“Our users are saying, ‘I’m alive now: what else can I do with this app?’ We realise that people are a lot more focused on asset tracking, and we must be able to let them see what their assets are worth in real time,” said Ojo. “Some of them don’t even go to their holding platform anymore; they just come to Cova, see what their assets are now worth, and are good.”

Yomi Osamiluyi, cofounder and CTO at Cova

Security is top priority

In this type of business, securing users’ data is at the heart of the day-to-day. According to Osamiluyi, the company CTO and a security engineering , Cova employs encryption strategies to secure users’ sensitive data. “We have also built a multi-factor authentication feature into the system so that users can add layers of security to their account.” He also said that they will continue to look for  better ways to secure users’ data.

The company operates a subscription-based model and charges $5.99 per month and $59.99 per year. Ojo said, since launch, Cova’s customers have gone into the thousands. What’s also interesting is that the startup is positioned as a global company rather than the usual African company. It’s operational anywhere in the world even though its user base is currently concentrated in the US, Canada, and Nigeria.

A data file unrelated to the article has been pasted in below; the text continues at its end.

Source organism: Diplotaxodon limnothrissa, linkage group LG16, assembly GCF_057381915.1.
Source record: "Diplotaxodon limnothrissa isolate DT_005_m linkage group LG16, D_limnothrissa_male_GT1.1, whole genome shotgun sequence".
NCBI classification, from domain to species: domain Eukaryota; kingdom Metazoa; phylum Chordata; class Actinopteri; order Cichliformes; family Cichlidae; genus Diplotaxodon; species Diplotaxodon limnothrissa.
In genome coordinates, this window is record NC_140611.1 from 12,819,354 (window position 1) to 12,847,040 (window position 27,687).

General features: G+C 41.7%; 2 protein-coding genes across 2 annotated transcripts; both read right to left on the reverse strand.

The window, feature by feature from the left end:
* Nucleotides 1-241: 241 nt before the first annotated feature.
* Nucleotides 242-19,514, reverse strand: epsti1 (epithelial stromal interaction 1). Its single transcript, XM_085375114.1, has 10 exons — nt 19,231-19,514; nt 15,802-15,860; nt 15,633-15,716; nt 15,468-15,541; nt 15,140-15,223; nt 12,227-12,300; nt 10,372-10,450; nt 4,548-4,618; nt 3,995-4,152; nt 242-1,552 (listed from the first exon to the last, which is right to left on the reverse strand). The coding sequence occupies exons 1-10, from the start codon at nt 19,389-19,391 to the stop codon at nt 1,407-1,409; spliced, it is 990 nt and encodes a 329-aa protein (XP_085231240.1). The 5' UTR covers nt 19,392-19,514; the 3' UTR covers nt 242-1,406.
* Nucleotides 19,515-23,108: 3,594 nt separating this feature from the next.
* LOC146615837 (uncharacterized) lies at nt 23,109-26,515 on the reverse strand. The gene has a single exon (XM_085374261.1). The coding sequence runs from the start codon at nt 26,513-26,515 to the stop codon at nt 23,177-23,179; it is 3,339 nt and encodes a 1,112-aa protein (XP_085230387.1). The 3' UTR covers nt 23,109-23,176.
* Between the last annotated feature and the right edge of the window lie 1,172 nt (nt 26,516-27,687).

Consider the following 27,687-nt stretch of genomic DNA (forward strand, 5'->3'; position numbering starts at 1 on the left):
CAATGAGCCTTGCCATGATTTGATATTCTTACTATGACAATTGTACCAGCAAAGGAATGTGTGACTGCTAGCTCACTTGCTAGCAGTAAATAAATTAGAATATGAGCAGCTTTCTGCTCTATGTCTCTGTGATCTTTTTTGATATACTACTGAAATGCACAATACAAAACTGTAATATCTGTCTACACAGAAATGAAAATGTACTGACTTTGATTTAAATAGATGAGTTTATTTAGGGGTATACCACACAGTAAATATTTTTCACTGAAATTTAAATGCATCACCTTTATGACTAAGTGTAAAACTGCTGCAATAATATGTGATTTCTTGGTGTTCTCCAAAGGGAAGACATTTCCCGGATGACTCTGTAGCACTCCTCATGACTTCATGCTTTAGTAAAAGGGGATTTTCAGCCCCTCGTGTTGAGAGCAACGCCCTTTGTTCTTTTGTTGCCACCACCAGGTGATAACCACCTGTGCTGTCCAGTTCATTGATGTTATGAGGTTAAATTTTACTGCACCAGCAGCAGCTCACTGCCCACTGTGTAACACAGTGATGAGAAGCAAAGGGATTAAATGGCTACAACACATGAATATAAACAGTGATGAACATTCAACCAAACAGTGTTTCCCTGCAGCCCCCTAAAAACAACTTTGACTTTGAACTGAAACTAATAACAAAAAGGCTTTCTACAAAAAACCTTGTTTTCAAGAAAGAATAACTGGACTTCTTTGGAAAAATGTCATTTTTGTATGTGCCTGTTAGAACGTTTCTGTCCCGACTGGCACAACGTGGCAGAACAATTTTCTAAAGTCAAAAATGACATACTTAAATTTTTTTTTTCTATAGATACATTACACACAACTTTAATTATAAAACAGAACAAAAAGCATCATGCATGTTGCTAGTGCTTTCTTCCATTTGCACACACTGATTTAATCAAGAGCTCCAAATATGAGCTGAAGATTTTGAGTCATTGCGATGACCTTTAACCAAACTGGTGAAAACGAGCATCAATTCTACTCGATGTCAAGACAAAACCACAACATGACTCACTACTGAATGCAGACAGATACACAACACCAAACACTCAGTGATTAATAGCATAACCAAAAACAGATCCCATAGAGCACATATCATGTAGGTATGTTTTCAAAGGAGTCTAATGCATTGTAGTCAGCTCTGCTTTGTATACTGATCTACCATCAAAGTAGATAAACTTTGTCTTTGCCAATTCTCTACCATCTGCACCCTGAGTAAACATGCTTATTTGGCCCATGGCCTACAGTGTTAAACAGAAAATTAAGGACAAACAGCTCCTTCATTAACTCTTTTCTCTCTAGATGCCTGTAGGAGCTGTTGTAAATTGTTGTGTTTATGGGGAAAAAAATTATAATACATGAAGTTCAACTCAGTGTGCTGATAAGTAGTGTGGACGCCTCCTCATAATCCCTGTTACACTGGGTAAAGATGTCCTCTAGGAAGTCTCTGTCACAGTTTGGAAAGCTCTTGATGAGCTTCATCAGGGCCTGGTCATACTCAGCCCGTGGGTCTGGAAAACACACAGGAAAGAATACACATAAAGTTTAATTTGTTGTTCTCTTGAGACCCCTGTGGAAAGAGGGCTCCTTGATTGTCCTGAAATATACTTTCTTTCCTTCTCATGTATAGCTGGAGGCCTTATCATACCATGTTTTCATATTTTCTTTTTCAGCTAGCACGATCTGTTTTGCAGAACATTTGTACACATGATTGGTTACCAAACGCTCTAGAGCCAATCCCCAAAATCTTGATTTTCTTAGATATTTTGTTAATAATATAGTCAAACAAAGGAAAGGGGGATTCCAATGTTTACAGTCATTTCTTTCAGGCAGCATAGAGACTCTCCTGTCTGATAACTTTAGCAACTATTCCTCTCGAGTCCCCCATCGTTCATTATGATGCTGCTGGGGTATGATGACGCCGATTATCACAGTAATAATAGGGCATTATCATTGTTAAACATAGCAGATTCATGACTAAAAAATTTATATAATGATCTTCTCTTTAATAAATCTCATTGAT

“Users can sync their physical assets from anywhere in the world, but for bank accounts, only users in Nigeria, US, and Canada can do that, for now.”

Globally, this is a nascent industry that can either be placed in insurance tech, inheritance tech, security tech, and even fintech. But for Ojo, it’s better called wealthtech. 

At the moment, Cova is one of the few businesses building at this scale in this sector globally. There are other direct and indirect competitors like Everplans which helps in securing important documents. 

Both Ojo and Osamiluyi believe that it’s too early to start marking competitors. Their projection is that the sector will be huge in the coming years as the proliferation of digital assets like crypto, NFTs, and stocks continue to expand, and every startup building now will play a vital role in ensuring that.